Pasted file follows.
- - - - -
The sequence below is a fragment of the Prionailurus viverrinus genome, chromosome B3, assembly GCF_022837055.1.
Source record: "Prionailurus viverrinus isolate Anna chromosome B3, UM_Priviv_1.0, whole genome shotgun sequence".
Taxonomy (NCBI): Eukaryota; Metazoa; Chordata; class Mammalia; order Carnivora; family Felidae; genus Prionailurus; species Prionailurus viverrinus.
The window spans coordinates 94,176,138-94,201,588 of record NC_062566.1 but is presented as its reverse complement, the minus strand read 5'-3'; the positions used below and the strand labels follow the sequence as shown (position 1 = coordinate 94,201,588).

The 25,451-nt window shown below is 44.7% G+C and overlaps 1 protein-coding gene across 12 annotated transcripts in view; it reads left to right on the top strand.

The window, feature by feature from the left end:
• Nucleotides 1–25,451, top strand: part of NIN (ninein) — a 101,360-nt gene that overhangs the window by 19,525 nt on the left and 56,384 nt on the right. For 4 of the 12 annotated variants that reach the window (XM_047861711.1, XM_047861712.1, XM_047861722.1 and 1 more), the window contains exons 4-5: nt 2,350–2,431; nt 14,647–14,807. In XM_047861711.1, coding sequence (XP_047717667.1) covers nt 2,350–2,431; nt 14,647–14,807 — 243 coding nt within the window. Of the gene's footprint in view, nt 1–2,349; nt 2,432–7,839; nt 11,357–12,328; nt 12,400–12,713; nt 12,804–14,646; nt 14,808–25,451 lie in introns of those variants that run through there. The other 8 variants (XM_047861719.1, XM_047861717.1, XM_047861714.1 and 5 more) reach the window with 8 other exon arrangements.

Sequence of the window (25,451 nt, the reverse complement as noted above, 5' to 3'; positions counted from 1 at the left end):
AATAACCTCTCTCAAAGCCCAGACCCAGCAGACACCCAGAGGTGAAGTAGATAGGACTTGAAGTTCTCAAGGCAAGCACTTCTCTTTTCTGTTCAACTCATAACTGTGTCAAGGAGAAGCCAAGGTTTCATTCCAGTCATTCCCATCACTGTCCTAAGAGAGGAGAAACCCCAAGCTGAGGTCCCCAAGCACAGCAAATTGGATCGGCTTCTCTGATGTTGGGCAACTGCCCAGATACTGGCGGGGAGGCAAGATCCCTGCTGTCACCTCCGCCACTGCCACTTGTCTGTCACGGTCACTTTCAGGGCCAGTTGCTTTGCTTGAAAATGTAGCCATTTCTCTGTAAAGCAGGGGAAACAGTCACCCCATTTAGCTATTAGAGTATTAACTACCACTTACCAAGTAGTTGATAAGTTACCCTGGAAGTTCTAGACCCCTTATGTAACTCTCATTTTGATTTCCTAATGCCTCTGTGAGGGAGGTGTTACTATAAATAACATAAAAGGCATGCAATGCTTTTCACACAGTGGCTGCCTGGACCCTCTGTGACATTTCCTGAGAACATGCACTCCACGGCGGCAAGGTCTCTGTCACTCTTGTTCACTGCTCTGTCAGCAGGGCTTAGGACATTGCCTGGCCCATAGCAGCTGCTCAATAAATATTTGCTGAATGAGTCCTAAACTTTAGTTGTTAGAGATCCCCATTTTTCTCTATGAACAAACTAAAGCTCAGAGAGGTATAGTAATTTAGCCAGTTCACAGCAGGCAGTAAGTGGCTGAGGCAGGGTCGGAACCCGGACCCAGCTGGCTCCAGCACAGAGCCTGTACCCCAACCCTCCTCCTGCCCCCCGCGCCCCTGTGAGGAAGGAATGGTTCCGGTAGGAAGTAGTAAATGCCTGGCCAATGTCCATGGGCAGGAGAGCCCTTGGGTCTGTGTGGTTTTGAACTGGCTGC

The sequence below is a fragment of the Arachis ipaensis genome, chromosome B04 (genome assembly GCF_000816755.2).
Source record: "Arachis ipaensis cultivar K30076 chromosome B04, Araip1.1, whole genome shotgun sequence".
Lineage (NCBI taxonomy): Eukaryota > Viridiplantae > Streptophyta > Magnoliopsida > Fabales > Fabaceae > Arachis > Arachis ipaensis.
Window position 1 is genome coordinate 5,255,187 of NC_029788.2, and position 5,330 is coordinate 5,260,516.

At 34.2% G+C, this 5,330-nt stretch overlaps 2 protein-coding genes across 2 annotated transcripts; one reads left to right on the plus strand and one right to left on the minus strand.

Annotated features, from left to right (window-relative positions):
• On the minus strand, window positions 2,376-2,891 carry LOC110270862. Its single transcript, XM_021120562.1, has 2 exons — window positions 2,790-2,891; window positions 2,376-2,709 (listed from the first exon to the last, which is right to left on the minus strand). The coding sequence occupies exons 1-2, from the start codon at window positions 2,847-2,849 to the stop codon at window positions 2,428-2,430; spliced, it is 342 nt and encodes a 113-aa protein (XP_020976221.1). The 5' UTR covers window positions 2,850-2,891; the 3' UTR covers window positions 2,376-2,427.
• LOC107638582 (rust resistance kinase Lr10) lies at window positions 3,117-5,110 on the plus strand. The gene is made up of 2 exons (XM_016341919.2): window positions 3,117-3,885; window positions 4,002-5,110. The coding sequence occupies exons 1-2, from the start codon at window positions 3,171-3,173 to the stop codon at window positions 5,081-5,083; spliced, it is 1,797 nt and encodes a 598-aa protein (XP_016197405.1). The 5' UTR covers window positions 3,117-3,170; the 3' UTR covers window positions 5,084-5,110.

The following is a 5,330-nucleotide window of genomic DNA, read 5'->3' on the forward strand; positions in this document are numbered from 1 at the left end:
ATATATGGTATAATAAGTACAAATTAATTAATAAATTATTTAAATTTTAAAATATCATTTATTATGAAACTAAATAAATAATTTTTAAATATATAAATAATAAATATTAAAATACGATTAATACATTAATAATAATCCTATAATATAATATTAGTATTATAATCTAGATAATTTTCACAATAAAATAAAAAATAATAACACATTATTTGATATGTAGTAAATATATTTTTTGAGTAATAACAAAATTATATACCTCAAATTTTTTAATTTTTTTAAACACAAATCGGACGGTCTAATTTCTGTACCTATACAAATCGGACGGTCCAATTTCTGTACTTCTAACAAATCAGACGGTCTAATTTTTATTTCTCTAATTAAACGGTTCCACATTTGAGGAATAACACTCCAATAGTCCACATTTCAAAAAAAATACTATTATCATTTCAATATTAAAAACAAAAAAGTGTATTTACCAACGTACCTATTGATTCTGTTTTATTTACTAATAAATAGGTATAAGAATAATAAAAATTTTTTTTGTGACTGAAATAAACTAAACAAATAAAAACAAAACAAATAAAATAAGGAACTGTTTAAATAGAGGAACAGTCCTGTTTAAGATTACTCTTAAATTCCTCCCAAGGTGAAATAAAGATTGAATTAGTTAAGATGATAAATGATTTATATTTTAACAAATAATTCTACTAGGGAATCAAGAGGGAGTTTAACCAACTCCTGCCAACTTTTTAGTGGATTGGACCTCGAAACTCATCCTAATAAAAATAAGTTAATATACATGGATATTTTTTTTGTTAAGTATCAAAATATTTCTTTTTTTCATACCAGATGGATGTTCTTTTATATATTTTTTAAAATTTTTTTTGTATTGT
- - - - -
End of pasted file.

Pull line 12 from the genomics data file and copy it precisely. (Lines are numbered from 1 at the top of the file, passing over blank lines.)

Lineage (NCBI taxonomy): Eukaryota > Viridiplantae > Streptophyta > Magnoliopsida > Fabales > Fabaceae > Arachis > Arachis ipaensis.